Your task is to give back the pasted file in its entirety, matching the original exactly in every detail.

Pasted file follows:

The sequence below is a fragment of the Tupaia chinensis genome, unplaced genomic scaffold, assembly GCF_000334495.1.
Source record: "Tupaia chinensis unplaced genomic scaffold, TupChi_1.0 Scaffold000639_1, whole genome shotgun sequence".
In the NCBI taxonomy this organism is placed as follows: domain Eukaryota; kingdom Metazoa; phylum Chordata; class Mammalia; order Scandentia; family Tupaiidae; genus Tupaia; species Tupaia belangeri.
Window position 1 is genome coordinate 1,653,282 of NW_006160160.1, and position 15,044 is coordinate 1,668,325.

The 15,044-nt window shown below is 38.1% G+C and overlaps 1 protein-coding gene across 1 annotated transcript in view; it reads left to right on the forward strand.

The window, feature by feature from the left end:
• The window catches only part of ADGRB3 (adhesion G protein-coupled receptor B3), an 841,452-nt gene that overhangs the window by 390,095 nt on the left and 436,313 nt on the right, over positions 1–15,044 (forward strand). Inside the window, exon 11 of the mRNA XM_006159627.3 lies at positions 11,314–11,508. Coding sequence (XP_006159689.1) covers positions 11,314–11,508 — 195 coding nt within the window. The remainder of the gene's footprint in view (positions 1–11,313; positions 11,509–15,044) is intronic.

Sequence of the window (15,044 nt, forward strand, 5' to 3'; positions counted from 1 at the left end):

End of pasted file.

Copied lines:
The sequence below is a fragment of the Tupaia chinensis genome, unplaced genomic scaffold, assembly GCF_000334495.1.
Source record: "Tupaia chinensis unplaced genomic scaffold, TupChi_1.0 Scaffold000639_1, whole genome shotgun sequence".
In the NCBI taxonomy this organism is placed as follows: domain Eukaryota; kingdom Metazoa; phylum Chordata; class Mammalia; order Scandentia; family Tupaiidae; genus Tupaia; species Tupaia belangeri.
Window position 1 is genome coordinate 1,653,282 of NW_006160160.1, and position 15,044 is coordinate 1,668,325.

The 15,044-nt window shown below is 38.1% G+C and overlaps 1 protein-coding gene across 1 annotated transcript in view; it reads left to right on the forward strand.

The window, feature by feature from the left end:
• The window catches only part of ADGRB3 (adhesion G protein-coupled receptor B3), an 841,452-nt gene that overhangs the window by 390,095 nt on the left and 436,313 nt on the right, over positions 1–15,044 (forward strand). Inside the window, exon 11 of the mRNA XM_006159627.3 lies at positions 11,314–11,508. Coding sequence (XP_006159689.1) covers positions 11,314–11,508 — 195 coding nt within the window. The remainder of the gene's footprint in view (positions 1–11,313; positions 11,509–15,044) is intronic.

Sequence of the window (15,044 nt, forward strand, 5' to 3'; positions counted from 1 at the left end):